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Commentary: When prisoners are mentally ill

This article first appeared in the St. Louis Beacon, Sept. 27, 2009 - Michael Randle got it right. Prodded by inmate advocates and probing journalists, the state's new prisons chief acknowledged substantial mental health issues among more than a fifth of the nearly 240 convicts at the Super Max, a Dantean penitentiary planted in the secluded woods of deep southern Illinois to isolate the most incorrigible of the incarcerated.

To discount the illnesses, even among the worst of the worst, demeans a civilized society and begs legal challenges. Thus, the screenings, evaluations and other adjustments Randle prescribes for the foreboding facility at Tamms should blunt the calls to dismantle an operation that has enhanced the security of employees and inmates at other prisons.

But what about the more than 6,000 prisoners elsewhere who have been diagnosed as having serious psychiatric and psychological disorders? Or the 5,000 prisoners who are not as ill but still deemed by professionals to have genuine mental health issues frequently complicated by substance abuse problems? (The Illinois Department of Corrections is responsible for management of 45,000 adult inmates and supervision of 35,000 parolees.)

In the 1970s, many of us pressed successfully for deinstitutionalizing treatment of mental illness. We pushed to depopulate state hospitals and rehabilitate our fellow human beings near their families and friends, using locally provided services to restore them to productive and fulfilling lives. The reform benefited thousands and thousands but clearly fell short. Failure to adequately fund community-based service networks has brought re-institutionalization - not in hospitals but in prisons and jails.

"We ended up criminalizing mental health. That's just the sad truth. Prisons are not the places to be dealing with these types of problems," says Hanke Gratteau, executive director of the John Howard Association of Illinois, a leading penal reform organization.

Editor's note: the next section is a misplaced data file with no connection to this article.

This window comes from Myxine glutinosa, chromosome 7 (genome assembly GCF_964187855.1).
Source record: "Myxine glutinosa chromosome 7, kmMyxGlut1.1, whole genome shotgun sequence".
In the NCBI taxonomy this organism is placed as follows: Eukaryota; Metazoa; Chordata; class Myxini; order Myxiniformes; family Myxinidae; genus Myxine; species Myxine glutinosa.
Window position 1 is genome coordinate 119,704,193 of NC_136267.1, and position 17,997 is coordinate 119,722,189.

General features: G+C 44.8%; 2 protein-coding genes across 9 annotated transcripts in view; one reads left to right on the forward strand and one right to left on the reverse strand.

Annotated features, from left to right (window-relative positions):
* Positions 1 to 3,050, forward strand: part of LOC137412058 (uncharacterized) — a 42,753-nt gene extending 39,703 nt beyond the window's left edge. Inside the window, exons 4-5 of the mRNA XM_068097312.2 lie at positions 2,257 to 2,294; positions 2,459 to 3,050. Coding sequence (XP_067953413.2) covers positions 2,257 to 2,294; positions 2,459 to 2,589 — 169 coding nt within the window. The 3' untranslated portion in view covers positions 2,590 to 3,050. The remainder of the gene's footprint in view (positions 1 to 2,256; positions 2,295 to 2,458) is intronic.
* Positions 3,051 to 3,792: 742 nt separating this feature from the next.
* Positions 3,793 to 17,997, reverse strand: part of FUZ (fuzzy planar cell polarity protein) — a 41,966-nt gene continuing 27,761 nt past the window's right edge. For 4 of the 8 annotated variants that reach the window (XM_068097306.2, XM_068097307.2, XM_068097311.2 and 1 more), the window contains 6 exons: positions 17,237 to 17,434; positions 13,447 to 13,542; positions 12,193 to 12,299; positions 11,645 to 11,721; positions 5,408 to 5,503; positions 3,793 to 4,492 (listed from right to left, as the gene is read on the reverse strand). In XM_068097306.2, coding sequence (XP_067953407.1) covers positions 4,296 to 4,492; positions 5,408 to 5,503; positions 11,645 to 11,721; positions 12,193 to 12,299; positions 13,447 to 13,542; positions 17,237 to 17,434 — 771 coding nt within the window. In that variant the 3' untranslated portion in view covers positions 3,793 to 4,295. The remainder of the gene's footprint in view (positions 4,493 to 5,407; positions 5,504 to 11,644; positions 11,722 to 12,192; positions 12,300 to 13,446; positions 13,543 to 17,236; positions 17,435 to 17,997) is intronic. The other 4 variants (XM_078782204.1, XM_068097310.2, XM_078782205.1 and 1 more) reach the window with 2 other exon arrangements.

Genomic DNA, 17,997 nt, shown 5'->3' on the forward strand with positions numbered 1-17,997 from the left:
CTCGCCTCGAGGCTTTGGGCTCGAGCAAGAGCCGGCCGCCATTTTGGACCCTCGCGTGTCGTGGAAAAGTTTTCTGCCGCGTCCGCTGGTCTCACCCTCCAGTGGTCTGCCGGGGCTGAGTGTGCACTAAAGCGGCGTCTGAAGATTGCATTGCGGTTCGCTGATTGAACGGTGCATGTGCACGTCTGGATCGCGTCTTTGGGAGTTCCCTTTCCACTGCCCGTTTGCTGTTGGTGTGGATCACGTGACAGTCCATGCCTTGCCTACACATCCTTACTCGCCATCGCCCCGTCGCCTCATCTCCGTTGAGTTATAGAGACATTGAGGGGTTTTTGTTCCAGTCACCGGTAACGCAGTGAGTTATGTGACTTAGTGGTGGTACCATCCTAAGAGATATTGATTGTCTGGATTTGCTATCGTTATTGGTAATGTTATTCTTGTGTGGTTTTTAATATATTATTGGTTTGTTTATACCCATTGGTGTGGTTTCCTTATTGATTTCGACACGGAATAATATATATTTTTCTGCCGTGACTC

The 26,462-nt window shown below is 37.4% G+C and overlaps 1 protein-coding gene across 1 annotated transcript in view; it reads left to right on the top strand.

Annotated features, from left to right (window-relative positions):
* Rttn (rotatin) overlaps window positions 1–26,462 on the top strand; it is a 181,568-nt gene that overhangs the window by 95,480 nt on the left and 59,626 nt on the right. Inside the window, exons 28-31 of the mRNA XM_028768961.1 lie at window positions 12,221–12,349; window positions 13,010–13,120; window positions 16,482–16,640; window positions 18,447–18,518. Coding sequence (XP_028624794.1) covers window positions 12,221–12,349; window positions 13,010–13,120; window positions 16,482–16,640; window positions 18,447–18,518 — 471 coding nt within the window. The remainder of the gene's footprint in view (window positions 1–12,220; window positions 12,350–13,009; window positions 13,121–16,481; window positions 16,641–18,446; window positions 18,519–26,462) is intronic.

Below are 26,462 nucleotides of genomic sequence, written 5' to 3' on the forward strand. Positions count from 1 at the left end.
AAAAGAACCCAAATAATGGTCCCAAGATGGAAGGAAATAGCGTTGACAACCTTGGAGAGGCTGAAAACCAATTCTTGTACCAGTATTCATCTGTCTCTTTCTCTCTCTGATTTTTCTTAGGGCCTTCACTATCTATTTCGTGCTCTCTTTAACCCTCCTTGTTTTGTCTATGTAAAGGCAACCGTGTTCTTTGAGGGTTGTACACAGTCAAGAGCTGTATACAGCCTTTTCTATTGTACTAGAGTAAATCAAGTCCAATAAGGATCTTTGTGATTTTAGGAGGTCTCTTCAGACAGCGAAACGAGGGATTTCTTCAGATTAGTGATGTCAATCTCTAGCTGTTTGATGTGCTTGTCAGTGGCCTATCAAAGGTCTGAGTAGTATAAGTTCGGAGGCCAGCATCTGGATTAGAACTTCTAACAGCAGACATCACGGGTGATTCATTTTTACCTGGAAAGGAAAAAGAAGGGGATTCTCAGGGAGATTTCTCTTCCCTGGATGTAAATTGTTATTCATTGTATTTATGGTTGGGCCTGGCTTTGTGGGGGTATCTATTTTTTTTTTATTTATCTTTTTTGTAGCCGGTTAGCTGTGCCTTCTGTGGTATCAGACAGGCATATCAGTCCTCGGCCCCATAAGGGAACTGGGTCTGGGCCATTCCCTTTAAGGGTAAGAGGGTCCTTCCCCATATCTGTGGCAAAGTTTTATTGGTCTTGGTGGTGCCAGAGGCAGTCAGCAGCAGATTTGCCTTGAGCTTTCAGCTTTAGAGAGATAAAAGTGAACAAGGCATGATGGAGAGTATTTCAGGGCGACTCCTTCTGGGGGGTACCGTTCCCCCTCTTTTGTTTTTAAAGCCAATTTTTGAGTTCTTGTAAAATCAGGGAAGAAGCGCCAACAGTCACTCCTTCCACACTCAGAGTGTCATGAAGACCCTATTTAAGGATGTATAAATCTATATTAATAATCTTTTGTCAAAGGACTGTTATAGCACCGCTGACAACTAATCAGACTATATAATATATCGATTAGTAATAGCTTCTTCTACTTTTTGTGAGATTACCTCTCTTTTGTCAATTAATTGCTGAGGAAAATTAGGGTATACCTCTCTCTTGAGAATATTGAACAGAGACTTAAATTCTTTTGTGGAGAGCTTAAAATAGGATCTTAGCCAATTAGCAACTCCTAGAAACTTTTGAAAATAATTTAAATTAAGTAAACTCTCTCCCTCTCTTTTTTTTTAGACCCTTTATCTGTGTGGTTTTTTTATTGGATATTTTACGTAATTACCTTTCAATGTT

She and others face blowback from lawmakers fearing voter backlash. Most people with mental illness do not break laws; indeed, many become crime victims because of their vulnerability. Why be perceived as catering to lawbreakers? But, even if the reform resisters scoff at bleeding hearts, they should focus on the hemorrhaging state treasury.

Gov. Patrick Quinn's Taxpayer Action Board, hardly a gang of liberals, cited savings in the tens of millions of dollars annually that could be achieved by releasing thousands of no-violent offenders, closely monitoring them and providing substance abuse treatment and mental health counseling as well as educational, job training and employment opportunities.

Quinn and the legislature took a major step in the right direction by enacting legislation spearheaded by Paula Wolff, senior executive at Chicago Metropolis 2020, to deal with low-risk offenders in their communities and divert them from much more expensive stays in prisons.

Studies have shown the approach works. But the savings, rehabilitation successes and public safety gains will not materialize without the state substantially bolstering community resources. Providers have lengthened waiting lists, pared services and even folded as the state has slashed funding and cavalierly delayed payments. Support for mental health and substance abuse treatment has taken a nearly $80 million hit this year, according to Frank Anselmo, chief executive officer of the Community Behavioral Healthcare Association.

Moreover, mental illness treatment within the prisons and greater coordination with local agencies must get a higher priority to properly prepare inmates for reintegration into their communities. "We definitely have a long way to go, but we're in a better position than we have been," says Dr. Wendy Blank, chief of mental health services for the Department of Corrections.

She is buoyed by Randle's commitment to addressing mental health issues beyond Tamms. It is a commitment rarely seen among policymakers in Illinois, and we have paid the price in our pocketbooks and our sense of security.

Mike Lawrence retired Nov. 1, 2008, as director of the Paul Simon Public Policy Institute at Southern Illinois University. He is returning to his journalism roots as a twice-monthly columnist.